Hold on to your margarita! A tequila crisis may be imminent. There’s an agave shortage in Mexico, which is causing quite a commotion among tequila producers. And the industry could take years to recover.
Agave (the plant that creates the good stuff) takes takes about seven or eight years to mature. A new report states that only 17. 7 million blue agave were planted in 2011. That may sound like a lot, but it’s actually not. To put things in perspective, the Tequila Regulatory Council claims 42 million plants are needed to supply the 140 registered Tequila companies’ demand.
Even if new growing methods are introduced, it would still take time for them to kick in, given the long maturation period for the current crops. The shortage is estimated to last until 2021. Rising demand for pure tequila, rather than blended variations, which tend to be cheaper, is also to blame for this upsetting news.
While smaller tequila producers are likely to be hit hardest, no one, not even giants like Patron and Jose Cuervo in the industry are immune to this alarming trend. According to Raul Garcia, President of the National Committee for Agave Production in Tequila, “We are sure this will have a strong impact on the big firms such as Cuervo or Sauza. “We don’t see that the problem will be resolved soon, and that’s what worries us.”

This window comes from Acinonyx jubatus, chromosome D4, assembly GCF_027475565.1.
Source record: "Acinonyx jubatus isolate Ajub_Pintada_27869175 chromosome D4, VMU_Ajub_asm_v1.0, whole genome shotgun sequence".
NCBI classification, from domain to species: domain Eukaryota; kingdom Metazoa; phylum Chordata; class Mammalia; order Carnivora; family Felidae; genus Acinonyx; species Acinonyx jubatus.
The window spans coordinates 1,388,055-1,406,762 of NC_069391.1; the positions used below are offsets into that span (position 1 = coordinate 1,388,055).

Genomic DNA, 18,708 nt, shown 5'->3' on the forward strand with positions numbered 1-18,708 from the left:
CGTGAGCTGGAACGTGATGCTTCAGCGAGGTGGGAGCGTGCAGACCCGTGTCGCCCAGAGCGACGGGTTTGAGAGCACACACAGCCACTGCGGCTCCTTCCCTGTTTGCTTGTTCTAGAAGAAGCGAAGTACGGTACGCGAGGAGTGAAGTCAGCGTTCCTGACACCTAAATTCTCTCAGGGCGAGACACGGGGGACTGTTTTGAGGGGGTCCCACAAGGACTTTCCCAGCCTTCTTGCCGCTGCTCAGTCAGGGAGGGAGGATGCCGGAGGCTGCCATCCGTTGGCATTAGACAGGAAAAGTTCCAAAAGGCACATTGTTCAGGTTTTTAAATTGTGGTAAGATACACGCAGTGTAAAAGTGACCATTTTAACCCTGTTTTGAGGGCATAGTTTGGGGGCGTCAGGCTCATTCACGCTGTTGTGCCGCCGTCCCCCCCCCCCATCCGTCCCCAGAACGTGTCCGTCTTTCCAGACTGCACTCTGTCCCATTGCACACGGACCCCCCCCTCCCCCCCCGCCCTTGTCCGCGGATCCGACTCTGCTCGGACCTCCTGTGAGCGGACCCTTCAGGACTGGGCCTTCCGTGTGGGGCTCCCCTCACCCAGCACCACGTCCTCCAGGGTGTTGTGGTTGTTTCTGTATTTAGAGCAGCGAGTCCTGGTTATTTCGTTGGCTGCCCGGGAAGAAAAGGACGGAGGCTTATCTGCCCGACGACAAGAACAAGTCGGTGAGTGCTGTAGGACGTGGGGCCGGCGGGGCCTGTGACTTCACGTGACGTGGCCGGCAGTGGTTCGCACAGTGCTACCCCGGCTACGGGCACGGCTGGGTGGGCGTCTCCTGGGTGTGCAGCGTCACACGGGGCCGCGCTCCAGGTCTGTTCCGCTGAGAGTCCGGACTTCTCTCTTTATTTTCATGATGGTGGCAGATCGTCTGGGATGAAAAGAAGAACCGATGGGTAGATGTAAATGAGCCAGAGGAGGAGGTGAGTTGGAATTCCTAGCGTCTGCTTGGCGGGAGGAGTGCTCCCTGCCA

The price of the plant has also risen sharply as well, increasing from 3.85 pesos per kilo to 22. Higher production costs mean higher prices for consumers, which will making it harder for tequila to compete with other spirits. Shots of whiskey and vodka become a lot more preferable when they’re cheaper! Though, when it comes to cocktails, nothing can ever compare to limey, salt-rimmed margarita. Just be ready to spend a few more on them next happy hour.
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